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Contents
John 3:16 7/12/2000
Summer Day 7/10/2000
Independence 7/1/2000
Paul Harvey 6/24/2000
Bible Riddles 6/3/2000
Explain God 5/9/2000
John 3:16

Contributed by Mary Sue Adair - July 12, 2000

In the city of Chicago, one cold, dark night, a blizzard was setting in. A little boy was selling newspapers on the corner; the people were in and out of the cold. The little boy was so cold that he wasn't trying to sell many papers.

He walked up to a policeman and said, "Mister, you wouldn't happen to know where a poor boy could find a warm place to sleep tonight would you?

You see, I sleep in a box up around the corner there and down the alley and it's awful cold in there. Sure would be nice to have a warm place to stay." The policeman looked down at the little boy and said, "You go down the street to that big white house and you knock on the door. When they come out the door you just say John 3:16 and they will let you in."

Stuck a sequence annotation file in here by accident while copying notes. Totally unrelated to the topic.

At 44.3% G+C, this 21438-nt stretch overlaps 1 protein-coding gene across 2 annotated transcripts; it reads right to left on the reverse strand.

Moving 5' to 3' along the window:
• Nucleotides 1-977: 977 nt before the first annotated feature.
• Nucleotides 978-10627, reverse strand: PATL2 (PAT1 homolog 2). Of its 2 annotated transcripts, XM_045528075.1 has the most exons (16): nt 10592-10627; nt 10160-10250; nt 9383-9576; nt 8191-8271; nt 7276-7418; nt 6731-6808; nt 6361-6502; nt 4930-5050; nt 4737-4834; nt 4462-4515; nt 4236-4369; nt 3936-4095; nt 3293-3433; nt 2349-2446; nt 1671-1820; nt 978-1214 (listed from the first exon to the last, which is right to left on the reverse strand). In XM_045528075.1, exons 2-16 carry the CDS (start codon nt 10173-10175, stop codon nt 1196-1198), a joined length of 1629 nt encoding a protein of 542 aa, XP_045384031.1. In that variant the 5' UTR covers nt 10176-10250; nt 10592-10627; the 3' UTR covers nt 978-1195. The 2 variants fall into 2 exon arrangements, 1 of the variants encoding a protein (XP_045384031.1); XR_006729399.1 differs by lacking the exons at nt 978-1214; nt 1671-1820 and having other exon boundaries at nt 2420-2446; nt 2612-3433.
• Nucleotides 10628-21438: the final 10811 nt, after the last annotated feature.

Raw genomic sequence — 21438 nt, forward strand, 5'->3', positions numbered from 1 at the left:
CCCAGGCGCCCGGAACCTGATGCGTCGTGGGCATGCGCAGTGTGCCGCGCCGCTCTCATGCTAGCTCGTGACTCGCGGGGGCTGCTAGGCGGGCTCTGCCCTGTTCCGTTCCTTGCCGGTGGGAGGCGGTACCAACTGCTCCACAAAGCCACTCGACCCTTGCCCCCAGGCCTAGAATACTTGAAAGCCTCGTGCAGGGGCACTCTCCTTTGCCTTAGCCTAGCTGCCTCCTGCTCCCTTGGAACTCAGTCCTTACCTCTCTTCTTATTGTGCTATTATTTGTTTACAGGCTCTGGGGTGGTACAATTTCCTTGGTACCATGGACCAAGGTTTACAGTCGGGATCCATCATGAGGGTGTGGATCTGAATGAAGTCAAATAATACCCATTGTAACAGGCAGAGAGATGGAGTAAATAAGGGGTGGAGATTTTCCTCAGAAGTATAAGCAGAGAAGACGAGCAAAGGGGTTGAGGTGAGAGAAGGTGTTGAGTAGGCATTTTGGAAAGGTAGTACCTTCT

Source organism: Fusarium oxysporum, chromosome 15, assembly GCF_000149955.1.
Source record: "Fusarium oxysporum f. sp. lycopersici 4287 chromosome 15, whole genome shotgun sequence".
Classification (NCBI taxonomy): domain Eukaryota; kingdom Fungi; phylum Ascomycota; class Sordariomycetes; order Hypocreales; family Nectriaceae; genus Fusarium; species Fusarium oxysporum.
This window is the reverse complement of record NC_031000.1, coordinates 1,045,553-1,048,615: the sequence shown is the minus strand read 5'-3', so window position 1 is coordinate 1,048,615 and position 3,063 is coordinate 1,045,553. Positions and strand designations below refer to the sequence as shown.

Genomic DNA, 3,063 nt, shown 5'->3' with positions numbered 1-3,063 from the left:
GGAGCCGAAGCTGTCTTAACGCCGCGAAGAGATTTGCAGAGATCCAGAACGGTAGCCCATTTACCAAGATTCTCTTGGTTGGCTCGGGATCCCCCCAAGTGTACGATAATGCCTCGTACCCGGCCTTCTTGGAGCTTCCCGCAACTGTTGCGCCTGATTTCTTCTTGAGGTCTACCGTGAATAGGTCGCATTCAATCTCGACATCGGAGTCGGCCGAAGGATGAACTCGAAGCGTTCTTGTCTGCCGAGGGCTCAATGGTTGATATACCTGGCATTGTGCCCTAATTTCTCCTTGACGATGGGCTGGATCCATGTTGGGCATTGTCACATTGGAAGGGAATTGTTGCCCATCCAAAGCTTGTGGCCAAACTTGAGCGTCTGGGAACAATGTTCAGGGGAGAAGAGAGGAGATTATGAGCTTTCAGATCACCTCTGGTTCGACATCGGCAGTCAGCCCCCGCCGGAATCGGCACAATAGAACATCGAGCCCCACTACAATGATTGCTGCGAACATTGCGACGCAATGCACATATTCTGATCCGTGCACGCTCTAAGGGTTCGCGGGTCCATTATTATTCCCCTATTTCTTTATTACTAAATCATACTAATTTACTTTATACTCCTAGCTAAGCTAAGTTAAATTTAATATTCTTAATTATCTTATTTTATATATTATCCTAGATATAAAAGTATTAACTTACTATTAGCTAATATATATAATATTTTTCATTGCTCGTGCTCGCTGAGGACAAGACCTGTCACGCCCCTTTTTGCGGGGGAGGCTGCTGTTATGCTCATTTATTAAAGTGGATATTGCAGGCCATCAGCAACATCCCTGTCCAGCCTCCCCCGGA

So he did, he walked up the steps to the door, and knocked on the door and a lady answered. He looked up and said, "John3:16." The lady said "Come on in, Son."

She took him in and she sat him down in a split bottom rocker in front of a great big old fireplace and she went off. He sat there for a while, and thought to himself "John3:16. I don't understand it, but it sure makes a cold boy warm."

Later she came back and asked him "Are you hungry?" He said, "Well, just a little. I haven't eaten in a couple of days and I guess I could stand a little bit of food." The lady took him in the kitchen and sat him down to a table full of wonderful food. He ate and ate until he couldn't eat anymore. Then he thought to himself "John 3:16... Boy, I sure don't understand it, but it sure makes a hungry boy full. "

She took him upstairs to a bathroom to a huge bathtub filled with warm water and he sat there and soaked for a while. As he soaked, he thought to himself, "John 3:16... I sure don't understand it, but it sure makes a dirty boy clean. You know, I've not had a bath, a real bath,in my whole life. The only bath I ever had was when I stood in front of that big old fire hydrant as they flushed it out."